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Rodgers Full of Praise for Hard Working Striker

Though he struggled to make an impact early on, Brendan Rodgers had nothing but praise for the effort of Mario Balotelli—and for the willingness to change his approach that led to his goal.

Clive Brunskill

For much of the night, Mario Balotelli was a largely peripheral figure. He may have arrived at his new club with a reputation for inconsistent application, but against Ludogorets it certainly wasn't an issue of work rate or application or attitude. On this occasion, the striker was quite clearly working hard for the team, popping up all over the pitch as he attempted to close down opponents and get himself involved in play. The problem wasn't effort.

The problem was that with Daniel Sturridge out of the lineup, Balotelli was the lone striker on the pitch. But he wasn't playing as though he was the lone striker on the pitch. That desire to drop deep and to get involved both with and without the ball was actually hurting his ability to influence the match, as whenever Liverpool did attack they often lacked a focal point to play through or towards. Against Ludogorets, Balotelli was more ten than nine, and it wasn't working.

"He’s used to scoring. He’s already mentioned that he’s gone two games and hasn’t scored," said Brendan Rodgers following the match before revealing he spoke to Balotelli at the half about the problem his tendency to drop off was causing. "He needs to be in the box more—because of his link up play he drops in. And I said to him at half-time, make sure when the ball is in wide areas—penalty spot in, rather than penalty spot out."

Despite the imposing figure he cuts, Balotelli's desire to be involved in the buildup has throughout his career seen him tend to drop deeper. It has also seen him at times have a tendency to take too many long, speculative shots from distance. In the second half last night, though, he did as his manager asked and tried to push higher up the pitch while Liverpool had the ball, and in the end it paid off with an important first goal as a Liverpool player.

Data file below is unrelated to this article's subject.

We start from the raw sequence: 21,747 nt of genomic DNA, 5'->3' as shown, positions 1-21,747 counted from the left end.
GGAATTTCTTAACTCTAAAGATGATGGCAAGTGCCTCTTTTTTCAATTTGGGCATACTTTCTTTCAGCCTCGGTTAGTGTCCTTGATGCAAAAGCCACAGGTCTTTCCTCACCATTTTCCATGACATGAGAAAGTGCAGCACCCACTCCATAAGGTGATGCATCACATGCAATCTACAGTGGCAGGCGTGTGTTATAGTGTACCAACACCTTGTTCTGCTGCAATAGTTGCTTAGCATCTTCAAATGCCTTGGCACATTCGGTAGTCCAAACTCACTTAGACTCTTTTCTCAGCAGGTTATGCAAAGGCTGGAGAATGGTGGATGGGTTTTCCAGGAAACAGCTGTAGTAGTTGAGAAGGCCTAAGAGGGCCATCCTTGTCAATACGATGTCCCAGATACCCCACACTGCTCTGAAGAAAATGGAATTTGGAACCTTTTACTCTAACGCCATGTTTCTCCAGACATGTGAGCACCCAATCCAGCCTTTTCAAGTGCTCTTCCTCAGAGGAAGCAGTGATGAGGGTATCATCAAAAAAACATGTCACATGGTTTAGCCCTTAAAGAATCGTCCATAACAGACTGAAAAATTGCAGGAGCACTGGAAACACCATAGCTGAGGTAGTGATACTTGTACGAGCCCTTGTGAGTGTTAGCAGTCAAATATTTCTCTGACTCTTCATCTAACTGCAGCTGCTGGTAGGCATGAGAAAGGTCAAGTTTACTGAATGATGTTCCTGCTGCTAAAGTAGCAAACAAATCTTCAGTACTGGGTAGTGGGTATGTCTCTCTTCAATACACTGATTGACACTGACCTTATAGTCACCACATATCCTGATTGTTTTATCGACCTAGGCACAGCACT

"He finds himself coming back outside the box for the cutback a lot of the time," explained Rodgers. "But he’s six feet three and great in the air and I think when the cross comes in he showed great physical strength, touch, and then the finish was a brilliant finish. It was wonderful technique with the outside of the foot and I think it will give him a whole load of confidence. On top of that I thought he worked very hard tonight. He was pressing but he’s still trying to get fit."

Fully fit or not, the encouraging thing so far has been Balotelli's willingness to try and tweak his game. He's already showing a greater tendency to close down players than he did at either of his last two clubs, and Rodgers has for the first time in his career handed him the responsibility of marking on defensive corners. He has also shown commendable composure, keeping his cool despite being the target of more than a few cynical kicks already since returning to England.

The issues seen against Ludogorets, though, do speak to the fact that he may not be ideally suited to leading the line in isolation, and it's no coincidence the team again looked more dangerous with two strikers on the pitch. Balotelli seems admirably open to the lessons Rodgers has tried to teach, but just as important as the striker's willingness will be Rodgers putting him in a position to succeed—and that, hopefully, will mean two strikers from the start next match.

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